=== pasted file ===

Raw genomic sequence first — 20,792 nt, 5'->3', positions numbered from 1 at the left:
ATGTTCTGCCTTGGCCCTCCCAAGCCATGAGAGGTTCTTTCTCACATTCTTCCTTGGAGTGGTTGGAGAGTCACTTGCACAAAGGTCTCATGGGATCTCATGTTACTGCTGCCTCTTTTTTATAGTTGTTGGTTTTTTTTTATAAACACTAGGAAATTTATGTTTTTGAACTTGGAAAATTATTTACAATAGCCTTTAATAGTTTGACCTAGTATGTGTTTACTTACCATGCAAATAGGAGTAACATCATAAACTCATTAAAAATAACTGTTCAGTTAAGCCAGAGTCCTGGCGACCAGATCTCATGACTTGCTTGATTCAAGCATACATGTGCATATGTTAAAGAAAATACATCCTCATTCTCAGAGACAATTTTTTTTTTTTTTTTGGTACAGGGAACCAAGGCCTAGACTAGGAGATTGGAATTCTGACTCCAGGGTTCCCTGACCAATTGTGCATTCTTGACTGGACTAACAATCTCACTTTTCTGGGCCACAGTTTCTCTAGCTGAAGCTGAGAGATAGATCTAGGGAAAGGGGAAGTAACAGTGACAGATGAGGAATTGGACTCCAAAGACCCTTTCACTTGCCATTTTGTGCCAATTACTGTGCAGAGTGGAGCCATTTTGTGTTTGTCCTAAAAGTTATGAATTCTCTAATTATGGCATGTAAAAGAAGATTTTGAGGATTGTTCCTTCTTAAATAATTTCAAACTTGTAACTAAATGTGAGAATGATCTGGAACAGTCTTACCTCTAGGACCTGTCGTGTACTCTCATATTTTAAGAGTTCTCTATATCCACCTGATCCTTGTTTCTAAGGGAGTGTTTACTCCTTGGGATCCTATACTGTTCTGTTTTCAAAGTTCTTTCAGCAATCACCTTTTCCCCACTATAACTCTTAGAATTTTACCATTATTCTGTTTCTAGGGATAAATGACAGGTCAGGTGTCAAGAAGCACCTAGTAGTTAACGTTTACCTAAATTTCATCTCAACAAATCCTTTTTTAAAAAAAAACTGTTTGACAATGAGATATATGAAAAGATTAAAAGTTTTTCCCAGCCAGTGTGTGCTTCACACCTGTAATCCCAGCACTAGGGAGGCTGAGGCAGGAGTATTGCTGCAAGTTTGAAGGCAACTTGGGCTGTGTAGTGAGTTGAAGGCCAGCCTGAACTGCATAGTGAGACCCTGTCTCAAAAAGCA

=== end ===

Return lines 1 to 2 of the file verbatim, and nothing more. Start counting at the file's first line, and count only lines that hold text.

Raw genomic sequence first — 20,792 nt, 5'->3', positions numbered from 1 at the left:
ATGTTCTGCCTTGGCCCTCCCAAGCCATGAGAGGTTCTTTCTCACATTCTTCCTTGGAGTGGTTGGAGAGTCACTTGCACAAAGGTCTCATGGGATCTCATGTTACTGCTGCCTCTTTTTTATAGTTGTTGGTTTTTTTTTATAAACACTAGGAAATTTATGTTTTTGAACTTGGAAAATTATTTACAATAGCCTTTAATAGTTTGACCTAGTATGTGTTTACTTACCATGCAAATAGGAGTAACATCATAAACTCATTAAAAATAACTGTTCAGTTAAGCCAGAGTCCTGGCGACCAGATCTCATGACTTGCTTGATTCAAGCATACATGTGCATATGTTAAAGAAAATACATCCTCATTCTCAGAGACAATTTTTTTTTTTTTTTTGGTACAGGGAACCAAGGCCTAGACTAGGAGATTGGAATTCTGACTCCAGGGTTCCCTGACCAATTGTGCATTCTTGACTGGACTAACAATCTCACTTTTCTGGGCCACAGTTTCTCTAGCTGAAGCTGAGAGATAGATCTAGGGAAAGGGGAAGTAACAGTGACAGATGAGGAATTGGACTCCAAAGACCCTTTCACTTGCCATTTTGTGCCAATTACTGTGCAGAGTGGAGCCATTTTGTGTTTGTCCTAAAAGTTATGAATTCTCTAATTATGGCATGTAAAAGAAGATTTTGAGGATTGTTCCTTCTTAAATAATTTCAAACTTGTAACTAAATGTGAGAATGATCTGGAACAGTCTTACCTCTAGGACCTGTCGTGTACTCTCATATTTTAAGAGTTCTCTATATCCACCTGATCCTTGTTTCTAAGGGAGTGTTTACTCCTTGGGATCCTATACTGTTCTGTTTTCAAAGTTCTTTCAGCAATCACCTTTTCCCCACTATAACTCTTAGAATTTTACCATTATTCTGTTTCTAGGGATAAATGACAGGTCAGGTGTCAAGAAGCACCTAGTAGTTAACGTTTACCTAAATTTCATCTCAACAAATCCTTTTTTAAAAAAAAACTGTTTGACAATGAGATATATGAAAAGATTAAAAGTTTTTCCCAGCCAGTGTGTGCTTCACACCTGTAATCCCAGCACTAGGGAGGCTGAGGCAGGAGTATTGCTGCAAGTTTGAAGGCAACTTGGGCTGTGTAGTGAGTTGAAGGCCAGCCTGAACTGCATAGTGAGACCCTGTCTCAAAAAGCA